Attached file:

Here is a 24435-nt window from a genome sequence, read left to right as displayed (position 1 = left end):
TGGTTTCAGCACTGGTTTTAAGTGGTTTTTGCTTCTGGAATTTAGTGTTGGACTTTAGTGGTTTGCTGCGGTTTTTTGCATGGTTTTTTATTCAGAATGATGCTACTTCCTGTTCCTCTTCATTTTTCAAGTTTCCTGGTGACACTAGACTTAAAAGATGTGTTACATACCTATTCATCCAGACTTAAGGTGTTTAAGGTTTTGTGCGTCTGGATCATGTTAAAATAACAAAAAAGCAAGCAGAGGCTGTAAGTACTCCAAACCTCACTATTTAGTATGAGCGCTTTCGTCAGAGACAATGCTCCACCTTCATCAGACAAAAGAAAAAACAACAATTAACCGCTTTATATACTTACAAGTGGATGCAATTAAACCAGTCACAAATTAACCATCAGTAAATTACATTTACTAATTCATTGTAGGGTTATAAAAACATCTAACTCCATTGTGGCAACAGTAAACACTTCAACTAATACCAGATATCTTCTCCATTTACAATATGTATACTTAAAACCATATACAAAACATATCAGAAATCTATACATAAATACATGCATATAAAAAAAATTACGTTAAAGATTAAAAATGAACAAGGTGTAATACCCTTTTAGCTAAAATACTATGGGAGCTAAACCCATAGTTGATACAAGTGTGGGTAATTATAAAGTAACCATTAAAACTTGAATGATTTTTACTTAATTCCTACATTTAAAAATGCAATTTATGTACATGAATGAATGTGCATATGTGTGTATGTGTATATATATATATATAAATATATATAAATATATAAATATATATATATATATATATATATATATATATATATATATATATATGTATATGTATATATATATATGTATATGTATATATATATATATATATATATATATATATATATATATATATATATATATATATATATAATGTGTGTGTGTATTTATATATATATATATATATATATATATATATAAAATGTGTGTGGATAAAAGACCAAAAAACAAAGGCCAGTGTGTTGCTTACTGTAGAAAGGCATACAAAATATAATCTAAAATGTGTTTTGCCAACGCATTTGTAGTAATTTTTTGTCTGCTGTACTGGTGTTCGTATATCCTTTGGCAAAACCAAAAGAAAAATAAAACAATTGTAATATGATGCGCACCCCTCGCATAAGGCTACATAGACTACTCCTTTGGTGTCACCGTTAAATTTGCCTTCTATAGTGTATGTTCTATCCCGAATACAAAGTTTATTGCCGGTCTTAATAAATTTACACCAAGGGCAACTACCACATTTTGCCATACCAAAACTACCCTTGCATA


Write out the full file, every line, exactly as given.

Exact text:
Here is a 24435-nt window from a genome sequence, read left to right as displayed (position 1 = left end):
TGGTTTCAGCACTGGTTTTAAGTGGTTTTTGCTTCTGGAATTTAGTGTTGGACTTTAGTGGTTTGCTGCGGTTTTTTGCATGGTTTTTTATTCAGAATGATGCTACTTCCTGTTCCTCTTCATTTTTCAAGTTTCCTGGTGACACTAGACTTAAAAGATGTGTTACATACCTATTCATCCAGACTTAAGGTGTTTAAGGTTTTGTGCGTCTGGATCATGTTAAAATAACAAAAAAGCAAGCAGAGGCTGTAAGTACTCCAAACCTCACTATTTAGTATGAGCGCTTTCGTCAGAGACAATGCTCCACCTTCATCAGACAAAAGAAAAAACAACAATTAACCGCTTTATATACTTACAAGTGGATGCAATTAAACCAGTCACAAATTAACCATCAGTAAATTACATTTACTAATTCATTGTAGGGTTATAAAAACATCTAACTCCATTGTGGCAACAGTAAACACTTCAACTAATACCAGATATCTTCTCCATTTACAATATGTATACTTAAAACCATATACAAAACATATCAGAAATCTATACATAAATACATGCATATAAAAAAAATTACGTTAAAGATTAAAAATGAACAAGGTGTAATACCCTTTTAGCTAAAATACTATGGGAGCTAAACCCATAGTTGATACAAGTGTGGGTAATTATAAAGTAACCATTAAAACTTGAATGATTTTTACTTAATTCCTACATTTAAAAATGCAATTTATGTACATGAATGAATGTGCATATGTGTGTATGTGTATATATATATATATAAATATATATAAATATATAAATATATATATATATATATATATATATATATATATATATATATATATGTATATGTATATATATATATGTATATGTATATATATATATATATATATATATATATATATATATATATATATATATATATATATATAATGTGTGTGTGTATTTATATATATATATATATATATATATATATATAAAATGTGTGTGGATAAAAGACCAAAAAACAAAGGCCAGTGTGTTGCTTACTGTAGAAAGGCATACAAAATATAATCTAAAATGTGTTTTGCCAACGCATTTGTAGTAATTTTTTGTCTGCTGTACTGGTGTTCGTATATCCTTTGGCAAAACCAAAAGAAAAATAAAACAATTGTAATATGATGCGCACCCCTCGCATAAGGCTACATAGACTACTCCTTTGGTGTCACCGTTAAATTTGCCTTCTATAGTGTATGTTCTATCCCGAATACAAAGTTTATTGCCGGTCTTAATAAATTTACACCAAGGGCAACTACCACATTTTGCCATACCAAAACTACCCTTGCATA